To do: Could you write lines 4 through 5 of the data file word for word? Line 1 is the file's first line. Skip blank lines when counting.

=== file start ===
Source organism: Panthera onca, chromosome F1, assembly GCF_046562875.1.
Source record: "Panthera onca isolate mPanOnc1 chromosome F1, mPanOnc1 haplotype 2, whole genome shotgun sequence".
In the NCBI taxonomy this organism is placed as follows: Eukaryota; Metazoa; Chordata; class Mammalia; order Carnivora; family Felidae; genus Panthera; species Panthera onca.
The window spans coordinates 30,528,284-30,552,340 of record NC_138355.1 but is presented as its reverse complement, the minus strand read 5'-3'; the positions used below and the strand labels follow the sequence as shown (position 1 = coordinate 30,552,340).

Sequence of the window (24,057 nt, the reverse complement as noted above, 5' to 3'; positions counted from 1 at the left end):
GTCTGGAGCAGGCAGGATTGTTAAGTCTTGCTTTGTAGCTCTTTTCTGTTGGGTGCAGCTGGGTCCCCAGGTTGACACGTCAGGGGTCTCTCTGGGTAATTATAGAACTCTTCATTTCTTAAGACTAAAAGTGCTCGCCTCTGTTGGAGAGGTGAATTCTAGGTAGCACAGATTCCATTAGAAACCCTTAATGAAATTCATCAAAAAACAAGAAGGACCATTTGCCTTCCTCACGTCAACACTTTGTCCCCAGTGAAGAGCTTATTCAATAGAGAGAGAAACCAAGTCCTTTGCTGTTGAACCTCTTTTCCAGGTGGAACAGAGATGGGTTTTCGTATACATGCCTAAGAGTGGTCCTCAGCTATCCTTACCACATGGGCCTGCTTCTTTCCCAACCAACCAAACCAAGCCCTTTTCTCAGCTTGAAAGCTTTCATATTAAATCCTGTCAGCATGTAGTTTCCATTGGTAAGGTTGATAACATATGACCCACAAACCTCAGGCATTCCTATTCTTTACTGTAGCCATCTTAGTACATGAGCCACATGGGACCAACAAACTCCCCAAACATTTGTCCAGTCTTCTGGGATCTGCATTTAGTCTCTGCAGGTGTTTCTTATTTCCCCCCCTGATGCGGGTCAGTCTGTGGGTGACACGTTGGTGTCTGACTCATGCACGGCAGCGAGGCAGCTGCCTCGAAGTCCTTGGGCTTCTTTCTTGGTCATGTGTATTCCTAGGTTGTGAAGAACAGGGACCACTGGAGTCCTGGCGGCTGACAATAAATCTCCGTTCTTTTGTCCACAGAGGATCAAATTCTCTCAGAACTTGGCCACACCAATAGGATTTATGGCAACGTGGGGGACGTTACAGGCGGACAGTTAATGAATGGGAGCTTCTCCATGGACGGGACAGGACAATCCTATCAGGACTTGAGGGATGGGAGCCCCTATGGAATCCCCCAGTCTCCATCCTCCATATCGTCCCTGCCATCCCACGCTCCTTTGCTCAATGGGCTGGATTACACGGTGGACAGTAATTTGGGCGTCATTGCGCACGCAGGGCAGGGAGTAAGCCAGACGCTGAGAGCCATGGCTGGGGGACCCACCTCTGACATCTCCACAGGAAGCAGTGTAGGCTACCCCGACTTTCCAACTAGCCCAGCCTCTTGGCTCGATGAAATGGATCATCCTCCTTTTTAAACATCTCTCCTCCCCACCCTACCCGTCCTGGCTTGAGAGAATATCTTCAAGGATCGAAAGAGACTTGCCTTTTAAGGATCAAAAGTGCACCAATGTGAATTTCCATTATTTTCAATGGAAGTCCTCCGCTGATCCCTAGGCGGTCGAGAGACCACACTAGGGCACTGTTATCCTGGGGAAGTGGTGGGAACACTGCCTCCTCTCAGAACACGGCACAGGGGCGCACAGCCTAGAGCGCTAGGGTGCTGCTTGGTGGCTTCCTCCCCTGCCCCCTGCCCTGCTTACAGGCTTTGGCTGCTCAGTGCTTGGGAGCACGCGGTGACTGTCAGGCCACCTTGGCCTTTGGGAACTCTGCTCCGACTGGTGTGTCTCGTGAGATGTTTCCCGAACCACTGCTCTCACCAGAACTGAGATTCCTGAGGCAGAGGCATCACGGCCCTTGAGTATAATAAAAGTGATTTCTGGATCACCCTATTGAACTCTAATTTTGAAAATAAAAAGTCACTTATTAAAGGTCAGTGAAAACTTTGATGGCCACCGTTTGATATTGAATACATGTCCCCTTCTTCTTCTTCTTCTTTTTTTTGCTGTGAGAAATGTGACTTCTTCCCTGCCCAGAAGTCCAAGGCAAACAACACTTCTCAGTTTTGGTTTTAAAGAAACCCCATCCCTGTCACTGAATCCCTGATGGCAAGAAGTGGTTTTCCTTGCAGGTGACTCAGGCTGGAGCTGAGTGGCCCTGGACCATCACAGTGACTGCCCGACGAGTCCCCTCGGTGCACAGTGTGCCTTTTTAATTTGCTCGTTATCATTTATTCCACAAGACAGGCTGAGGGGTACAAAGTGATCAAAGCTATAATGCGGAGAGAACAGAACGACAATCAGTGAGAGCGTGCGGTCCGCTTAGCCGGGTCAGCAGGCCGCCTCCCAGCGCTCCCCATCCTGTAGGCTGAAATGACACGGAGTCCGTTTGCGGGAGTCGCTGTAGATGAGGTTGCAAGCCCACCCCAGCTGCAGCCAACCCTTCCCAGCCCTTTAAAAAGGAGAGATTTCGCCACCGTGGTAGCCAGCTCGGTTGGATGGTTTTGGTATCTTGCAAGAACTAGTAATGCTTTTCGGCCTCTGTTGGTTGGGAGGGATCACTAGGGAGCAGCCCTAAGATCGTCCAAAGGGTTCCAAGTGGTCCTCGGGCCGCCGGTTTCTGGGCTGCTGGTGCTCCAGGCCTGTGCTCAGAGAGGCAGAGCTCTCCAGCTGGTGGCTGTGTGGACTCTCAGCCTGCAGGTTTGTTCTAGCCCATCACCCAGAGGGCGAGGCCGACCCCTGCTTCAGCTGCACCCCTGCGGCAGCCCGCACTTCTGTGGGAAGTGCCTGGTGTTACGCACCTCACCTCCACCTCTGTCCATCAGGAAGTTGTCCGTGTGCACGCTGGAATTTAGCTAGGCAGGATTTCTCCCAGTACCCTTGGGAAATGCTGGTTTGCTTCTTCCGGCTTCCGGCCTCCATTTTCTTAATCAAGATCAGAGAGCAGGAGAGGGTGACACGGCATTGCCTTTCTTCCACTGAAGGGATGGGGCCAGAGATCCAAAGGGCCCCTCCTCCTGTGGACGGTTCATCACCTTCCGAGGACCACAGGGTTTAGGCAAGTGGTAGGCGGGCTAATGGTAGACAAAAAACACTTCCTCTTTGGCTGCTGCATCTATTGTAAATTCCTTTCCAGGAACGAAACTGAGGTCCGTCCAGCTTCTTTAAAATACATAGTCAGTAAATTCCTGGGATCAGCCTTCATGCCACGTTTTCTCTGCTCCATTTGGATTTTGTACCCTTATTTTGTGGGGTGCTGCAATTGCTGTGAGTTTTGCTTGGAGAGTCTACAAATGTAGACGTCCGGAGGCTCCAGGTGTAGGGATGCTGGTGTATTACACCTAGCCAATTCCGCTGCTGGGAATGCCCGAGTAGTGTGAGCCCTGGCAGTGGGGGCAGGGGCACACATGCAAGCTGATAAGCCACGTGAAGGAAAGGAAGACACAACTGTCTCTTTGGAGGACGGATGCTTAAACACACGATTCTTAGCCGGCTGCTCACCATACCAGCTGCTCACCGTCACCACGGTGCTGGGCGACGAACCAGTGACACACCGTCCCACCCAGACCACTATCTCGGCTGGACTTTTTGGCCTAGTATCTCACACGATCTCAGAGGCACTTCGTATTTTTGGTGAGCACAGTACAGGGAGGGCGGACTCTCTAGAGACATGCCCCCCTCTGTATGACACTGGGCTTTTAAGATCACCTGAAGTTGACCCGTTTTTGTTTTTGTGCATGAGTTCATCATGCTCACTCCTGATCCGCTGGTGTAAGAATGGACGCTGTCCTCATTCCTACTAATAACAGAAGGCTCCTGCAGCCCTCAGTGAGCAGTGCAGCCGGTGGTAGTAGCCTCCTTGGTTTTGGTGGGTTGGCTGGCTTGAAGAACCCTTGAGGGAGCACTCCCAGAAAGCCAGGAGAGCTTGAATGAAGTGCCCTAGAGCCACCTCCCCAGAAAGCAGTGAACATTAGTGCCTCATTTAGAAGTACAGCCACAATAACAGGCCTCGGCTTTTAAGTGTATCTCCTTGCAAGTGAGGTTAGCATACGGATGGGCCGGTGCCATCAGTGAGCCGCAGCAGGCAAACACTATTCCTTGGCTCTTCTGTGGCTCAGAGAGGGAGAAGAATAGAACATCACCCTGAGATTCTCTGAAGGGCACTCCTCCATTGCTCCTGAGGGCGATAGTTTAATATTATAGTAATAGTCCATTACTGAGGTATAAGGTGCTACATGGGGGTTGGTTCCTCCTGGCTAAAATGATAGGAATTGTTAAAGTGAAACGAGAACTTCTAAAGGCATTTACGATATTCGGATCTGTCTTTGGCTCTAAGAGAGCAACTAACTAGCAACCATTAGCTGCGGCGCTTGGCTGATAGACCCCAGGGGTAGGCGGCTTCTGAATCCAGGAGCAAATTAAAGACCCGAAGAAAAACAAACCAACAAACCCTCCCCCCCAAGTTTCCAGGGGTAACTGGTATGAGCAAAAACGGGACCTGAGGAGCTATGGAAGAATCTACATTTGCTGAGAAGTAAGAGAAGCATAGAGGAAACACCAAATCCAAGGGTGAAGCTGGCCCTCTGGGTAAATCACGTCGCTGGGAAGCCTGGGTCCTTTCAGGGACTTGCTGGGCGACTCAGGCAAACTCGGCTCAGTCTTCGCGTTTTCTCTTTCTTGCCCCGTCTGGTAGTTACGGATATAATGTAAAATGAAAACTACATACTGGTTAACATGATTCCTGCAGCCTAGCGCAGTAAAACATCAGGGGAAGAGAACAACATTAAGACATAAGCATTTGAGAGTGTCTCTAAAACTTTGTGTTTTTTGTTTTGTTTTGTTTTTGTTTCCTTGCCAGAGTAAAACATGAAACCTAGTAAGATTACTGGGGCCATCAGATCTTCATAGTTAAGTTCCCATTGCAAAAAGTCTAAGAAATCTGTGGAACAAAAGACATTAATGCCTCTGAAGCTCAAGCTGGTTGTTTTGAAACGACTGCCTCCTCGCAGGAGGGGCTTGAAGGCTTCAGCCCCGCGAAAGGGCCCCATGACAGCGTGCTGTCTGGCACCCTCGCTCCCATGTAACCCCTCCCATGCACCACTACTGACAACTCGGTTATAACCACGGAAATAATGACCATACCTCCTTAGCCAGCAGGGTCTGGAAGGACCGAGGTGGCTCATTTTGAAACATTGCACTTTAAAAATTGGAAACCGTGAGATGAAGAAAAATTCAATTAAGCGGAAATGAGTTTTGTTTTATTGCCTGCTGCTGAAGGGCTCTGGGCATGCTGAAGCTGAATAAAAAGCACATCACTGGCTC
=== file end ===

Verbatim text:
The window spans coordinates 30,528,284-30,552,340 of record NC_138355.1 but is presented as its reverse complement, the minus strand read 5'-3'; the positions used below and the strand labels follow the sequence as shown (position 1 = coordinate 30,552,340).

Sequence of the window (24,057 nt, the reverse complement as noted above, 5' to 3'; positions counted from 1 at the left end):